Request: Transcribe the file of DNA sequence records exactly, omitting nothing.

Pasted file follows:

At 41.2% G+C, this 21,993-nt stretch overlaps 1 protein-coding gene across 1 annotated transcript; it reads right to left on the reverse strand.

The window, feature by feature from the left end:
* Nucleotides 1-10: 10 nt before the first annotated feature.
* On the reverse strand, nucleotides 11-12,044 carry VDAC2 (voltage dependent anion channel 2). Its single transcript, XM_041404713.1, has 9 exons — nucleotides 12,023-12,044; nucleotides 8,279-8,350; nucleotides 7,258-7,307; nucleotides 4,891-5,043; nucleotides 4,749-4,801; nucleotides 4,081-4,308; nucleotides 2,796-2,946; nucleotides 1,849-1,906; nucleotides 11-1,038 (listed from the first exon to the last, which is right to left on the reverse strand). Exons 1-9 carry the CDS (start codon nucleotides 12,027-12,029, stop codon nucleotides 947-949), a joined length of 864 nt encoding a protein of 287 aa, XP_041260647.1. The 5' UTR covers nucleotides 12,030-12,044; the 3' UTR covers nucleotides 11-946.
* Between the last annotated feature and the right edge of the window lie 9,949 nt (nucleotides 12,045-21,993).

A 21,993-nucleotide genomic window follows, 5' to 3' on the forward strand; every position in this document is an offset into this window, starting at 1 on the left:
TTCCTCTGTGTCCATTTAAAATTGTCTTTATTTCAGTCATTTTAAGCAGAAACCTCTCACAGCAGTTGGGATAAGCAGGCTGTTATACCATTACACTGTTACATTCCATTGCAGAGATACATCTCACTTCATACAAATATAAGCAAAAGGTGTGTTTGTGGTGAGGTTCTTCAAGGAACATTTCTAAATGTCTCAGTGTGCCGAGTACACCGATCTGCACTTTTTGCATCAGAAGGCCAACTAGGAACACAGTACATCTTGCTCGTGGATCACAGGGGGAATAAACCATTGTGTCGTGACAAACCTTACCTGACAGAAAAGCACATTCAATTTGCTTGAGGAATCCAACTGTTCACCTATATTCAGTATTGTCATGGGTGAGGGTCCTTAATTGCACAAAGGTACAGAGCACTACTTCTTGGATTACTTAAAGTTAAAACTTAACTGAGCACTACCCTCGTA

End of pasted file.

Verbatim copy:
At 41.2% G+C, this 21,993-nt stretch overlaps 1 protein-coding gene across 1 annotated transcript; it reads right to left on the reverse strand.

The window, feature by feature from the left end:
* Nucleotides 1-10: 10 nt before the first annotated feature.
* On the reverse strand, nucleotides 11-12,044 carry VDAC2 (voltage dependent anion channel 2). Its single transcript, XM_041404713.1, has 9 exons — nucleotides 12,023-12,044; nucleotides 8,279-8,350; nucleotides 7,258-7,307; nucleotides 4,891-5,043; nucleotides 4,749-4,801; nucleotides 4,081-4,308; nucleotides 2,796-2,946; nucleotides 1,849-1,906; nucleotides 11-1,038 (listed from the first exon to the last, which is right to left on the reverse strand). Exons 1-9 carry the CDS (start codon nucleotides 12,027-12,029, stop codon nucleotides 947-949), a joined length of 864 nt encoding a protein of 287 aa, XP_041260647.1. The 5' UTR covers nucleotides 12,030-12,044; the 3' UTR covers nucleotides 11-946.
* Between the last annotated feature and the right edge of the window lie 9,949 nt (nucleotides 12,045-21,993).

A 21,993-nucleotide genomic window follows, 5' to 3' on the forward strand; every position in this document is an offset into this window, starting at 1 on the left:
TTCCTCTGTGTCCATTTAAAATTGTCTTTATTTCAGTCATTTTAAGCAGAAACCTCTCACAGCAGTTGGGATAAGCAGGCTGTTATACCATTACACTGTTACATTCCATTGCAGAGATACATCTCACTTCATACAAATATAAGCAAAAGGTGTGTTTGTGGTGAGGTTCTTCAAGGAACATTTCTAAATGTCTCAGTGTGCCGAGTACACCGATCTGCACTTTTTGCATCAGAAGGCCAACTAGGAACACAGTACATCTTGCTCGTGGATCACAGGGGGAATAAACCATTGTGTCGTGACAAACCTTACCTGACAGAAAAGCACATTCAATTTGCTTGAGGAATCCAACTGTTCACCTATATTCAGTATTGTCATGGGTGAGGGTCCTTAATTGCACAAAGGTACAGAGCACTACTTCTTGGATTACTTAAAGTTAAAACTTAACTGAGCACTACCCTCGTA